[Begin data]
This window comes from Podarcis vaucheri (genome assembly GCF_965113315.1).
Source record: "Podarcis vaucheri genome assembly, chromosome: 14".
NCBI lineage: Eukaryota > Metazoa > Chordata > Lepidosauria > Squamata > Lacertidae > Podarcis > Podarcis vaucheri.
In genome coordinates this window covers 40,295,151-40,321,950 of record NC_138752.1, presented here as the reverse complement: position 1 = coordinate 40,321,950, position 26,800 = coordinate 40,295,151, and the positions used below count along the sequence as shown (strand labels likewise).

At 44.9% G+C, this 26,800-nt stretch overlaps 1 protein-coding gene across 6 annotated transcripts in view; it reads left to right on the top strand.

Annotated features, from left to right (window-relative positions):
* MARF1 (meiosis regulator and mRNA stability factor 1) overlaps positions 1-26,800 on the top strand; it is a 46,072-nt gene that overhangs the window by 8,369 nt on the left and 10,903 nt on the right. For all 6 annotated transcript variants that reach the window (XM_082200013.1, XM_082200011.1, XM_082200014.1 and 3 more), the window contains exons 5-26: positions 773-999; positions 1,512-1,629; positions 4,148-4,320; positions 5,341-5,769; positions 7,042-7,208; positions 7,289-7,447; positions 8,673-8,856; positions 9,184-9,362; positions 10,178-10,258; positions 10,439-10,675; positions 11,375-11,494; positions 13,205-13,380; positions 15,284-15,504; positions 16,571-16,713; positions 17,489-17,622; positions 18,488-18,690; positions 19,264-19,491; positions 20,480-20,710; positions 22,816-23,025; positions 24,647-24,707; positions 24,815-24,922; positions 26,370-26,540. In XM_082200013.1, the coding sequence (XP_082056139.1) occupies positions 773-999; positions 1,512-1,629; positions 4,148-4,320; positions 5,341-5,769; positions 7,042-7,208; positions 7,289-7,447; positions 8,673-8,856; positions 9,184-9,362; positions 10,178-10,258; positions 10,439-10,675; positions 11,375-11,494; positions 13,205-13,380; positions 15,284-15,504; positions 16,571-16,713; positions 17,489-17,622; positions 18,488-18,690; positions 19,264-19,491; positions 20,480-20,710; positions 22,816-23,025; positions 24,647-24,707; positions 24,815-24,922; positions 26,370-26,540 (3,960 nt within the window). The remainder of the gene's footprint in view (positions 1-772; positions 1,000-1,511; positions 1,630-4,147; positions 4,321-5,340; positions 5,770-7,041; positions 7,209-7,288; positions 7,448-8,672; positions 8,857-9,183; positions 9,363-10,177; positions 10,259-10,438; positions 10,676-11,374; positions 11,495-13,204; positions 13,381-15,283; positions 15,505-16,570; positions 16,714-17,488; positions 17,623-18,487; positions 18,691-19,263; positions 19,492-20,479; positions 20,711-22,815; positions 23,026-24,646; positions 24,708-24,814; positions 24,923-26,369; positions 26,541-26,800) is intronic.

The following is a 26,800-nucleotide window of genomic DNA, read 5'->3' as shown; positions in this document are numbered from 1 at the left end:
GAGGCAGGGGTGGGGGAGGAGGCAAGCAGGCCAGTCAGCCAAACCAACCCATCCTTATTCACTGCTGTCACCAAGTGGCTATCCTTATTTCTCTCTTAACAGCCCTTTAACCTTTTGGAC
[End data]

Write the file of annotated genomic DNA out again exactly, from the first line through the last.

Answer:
This window comes from Podarcis vaucheri (genome assembly GCF_965113315.1).
Source record: "Podarcis vaucheri genome assembly, chromosome: 14".
NCBI lineage: Eukaryota > Metazoa > Chordata > Lepidosauria > Squamata > Lacertidae > Podarcis > Podarcis vaucheri.
In genome coordinates this window covers 40,295,151-40,321,950 of record NC_138752.1, presented here as the reverse complement: position 1 = coordinate 40,321,950, position 26,800 = coordinate 40,295,151, and the positions used below count along the sequence as shown (strand labels likewise).

At 44.9% G+C, this 26,800-nt stretch overlaps 1 protein-coding gene across 6 annotated transcripts in view; it reads left to right on the top strand.

Annotated features, from left to right (window-relative positions):
* MARF1 (meiosis regulator and mRNA stability factor 1) overlaps positions 1-26,800 on the top strand; it is a 46,072-nt gene that overhangs the window by 8,369 nt on the left and 10,903 nt on the right. For all 6 annotated transcript variants that reach the window (XM_082200013.1, XM_082200011.1, XM_082200014.1 and 3 more), the window contains exons 5-26: positions 773-999; positions 1,512-1,629; positions 4,148-4,320; positions 5,341-5,769; positions 7,042-7,208; positions 7,289-7,447; positions 8,673-8,856; positions 9,184-9,362; positions 10,178-10,258; positions 10,439-10,675; positions 11,375-11,494; positions 13,205-13,380; positions 15,284-15,504; positions 16,571-16,713; positions 17,489-17,622; positions 18,488-18,690; positions 19,264-19,491; positions 20,480-20,710; positions 22,816-23,025; positions 24,647-24,707; positions 24,815-24,922; positions 26,370-26,540. In XM_082200013.1, the coding sequence (XP_082056139.1) occupies positions 773-999; positions 1,512-1,629; positions 4,148-4,320; positions 5,341-5,769; positions 7,042-7,208; positions 7,289-7,447; positions 8,673-8,856; positions 9,184-9,362; positions 10,178-10,258; positions 10,439-10,675; positions 11,375-11,494; positions 13,205-13,380; positions 15,284-15,504; positions 16,571-16,713; positions 17,489-17,622; positions 18,488-18,690; positions 19,264-19,491; positions 20,480-20,710; positions 22,816-23,025; positions 24,647-24,707; positions 24,815-24,922; positions 26,370-26,540 (3,960 nt within the window). The remainder of the gene's footprint in view (positions 1-772; positions 1,000-1,511; positions 1,630-4,147; positions 4,321-5,340; positions 5,770-7,041; positions 7,209-7,288; positions 7,448-8,672; positions 8,857-9,183; positions 9,363-10,177; positions 10,259-10,438; positions 10,676-11,374; positions 11,495-13,204; positions 13,381-15,283; positions 15,505-16,570; positions 16,714-17,488; positions 17,623-18,487; positions 18,691-19,263; positions 19,492-20,479; positions 20,711-22,815; positions 23,026-24,646; positions 24,708-24,814; positions 24,923-26,369; positions 26,541-26,800) is intronic.

The following is a 26,800-nucleotide window of genomic DNA, read 5'->3' as shown; positions in this document are numbered from 1 at the left end:
GAGGCAGGGGTGGGGGAGGAGGCAAGCAGGCCAGTCAGCCAAACCAACCCATCCTTATTCACTGCTGTCACCAAGTGGCTATCCTTATTTCTCTCTTAACAGCCCTTTAACCTTTTGGAC